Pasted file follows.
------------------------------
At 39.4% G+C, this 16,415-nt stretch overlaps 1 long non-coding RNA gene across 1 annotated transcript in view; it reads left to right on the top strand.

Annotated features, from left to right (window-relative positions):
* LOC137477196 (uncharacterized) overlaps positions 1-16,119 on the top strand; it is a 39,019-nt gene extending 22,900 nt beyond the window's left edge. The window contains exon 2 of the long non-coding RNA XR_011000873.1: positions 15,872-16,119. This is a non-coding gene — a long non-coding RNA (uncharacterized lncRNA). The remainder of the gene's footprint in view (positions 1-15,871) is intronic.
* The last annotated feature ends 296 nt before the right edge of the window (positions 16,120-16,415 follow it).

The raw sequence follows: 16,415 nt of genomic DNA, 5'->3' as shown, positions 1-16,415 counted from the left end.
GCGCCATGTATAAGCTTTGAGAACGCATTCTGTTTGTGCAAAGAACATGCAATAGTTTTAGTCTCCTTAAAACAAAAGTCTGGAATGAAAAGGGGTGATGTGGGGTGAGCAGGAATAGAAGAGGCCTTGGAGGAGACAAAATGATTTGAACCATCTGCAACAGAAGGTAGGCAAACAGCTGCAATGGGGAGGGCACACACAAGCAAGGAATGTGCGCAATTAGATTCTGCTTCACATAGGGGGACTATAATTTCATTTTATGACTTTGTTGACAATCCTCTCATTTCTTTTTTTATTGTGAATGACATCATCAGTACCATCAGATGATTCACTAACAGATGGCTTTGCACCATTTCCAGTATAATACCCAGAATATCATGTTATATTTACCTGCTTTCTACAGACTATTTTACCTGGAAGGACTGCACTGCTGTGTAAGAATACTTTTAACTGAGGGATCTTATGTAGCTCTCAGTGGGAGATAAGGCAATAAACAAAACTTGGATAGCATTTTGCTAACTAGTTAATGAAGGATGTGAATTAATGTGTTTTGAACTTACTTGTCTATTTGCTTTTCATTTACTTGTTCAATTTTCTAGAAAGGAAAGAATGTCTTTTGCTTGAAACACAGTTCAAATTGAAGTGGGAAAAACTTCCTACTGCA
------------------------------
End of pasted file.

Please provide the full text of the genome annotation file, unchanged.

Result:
At 39.4% G+C, this 16,415-nt stretch overlaps 1 long non-coding RNA gene across 1 annotated transcript in view; it reads left to right on the top strand.

Annotated features, from left to right (window-relative positions):
* LOC137477196 (uncharacterized) overlaps positions 1-16,119 on the top strand; it is a 39,019-nt gene extending 22,900 nt beyond the window's left edge. The window contains exon 2 of the long non-coding RNA XR_011000873.1: positions 15,872-16,119. This is a non-coding gene — a long non-coding RNA (uncharacterized lncRNA). The remainder of the gene's footprint in view (positions 1-15,871) is intronic.
* The last annotated feature ends 296 nt before the right edge of the window (positions 16,120-16,415 follow it).

The raw sequence follows: 16,415 nt of genomic DNA, 5'->3' as shown, positions 1-16,415 counted from the left end.
GCGCCATGTATAAGCTTTGAGAACGCATTCTGTTTGTGCAAAGAACATGCAATAGTTTTAGTCTCCTTAAAACAAAAGTCTGGAATGAAAAGGGGTGATGTGGGGTGAGCAGGAATAGAAGAGGCCTTGGAGGAGACAAAATGATTTGAACCATCTGCAACAGAAGGTAGGCAAACAGCTGCAATGGGGAGGGCACACACAAGCAAGGAATGTGCGCAATTAGATTCTGCTTCACATAGGGGGACTATAATTTCATTTTATGACTTTGTTGACAATCCTCTCATTTCTTTTTTTATTGTGAATGACATCATCAGTACCATCAGATGATTCACTAACAGATGGCTTTGCACCATTTCCAGTATAATACCCAGAATATCATGTTATATTTACCTGCTTTCTACAGACTATTTTACCTGGAAGGACTGCACTGCTGTGTAAGAATACTTTTAACTGAGGGATCTTATGTAGCTCTCAGTGGGAGATAAGGCAATAAACAAAACTTGGATAGCATTTTGCTAACTAGTTAATGAAGGATGTGAATTAATGTGTTTTGAACTTACTTGTCTATTTGCTTTTCATTTACTTGTTCAATTTTCTAGAAAGGAAAGAATGTCTTTTGCTTGAAACACAGTTCAAATTGAAGTGGGAAAAACTTCCTACTGCA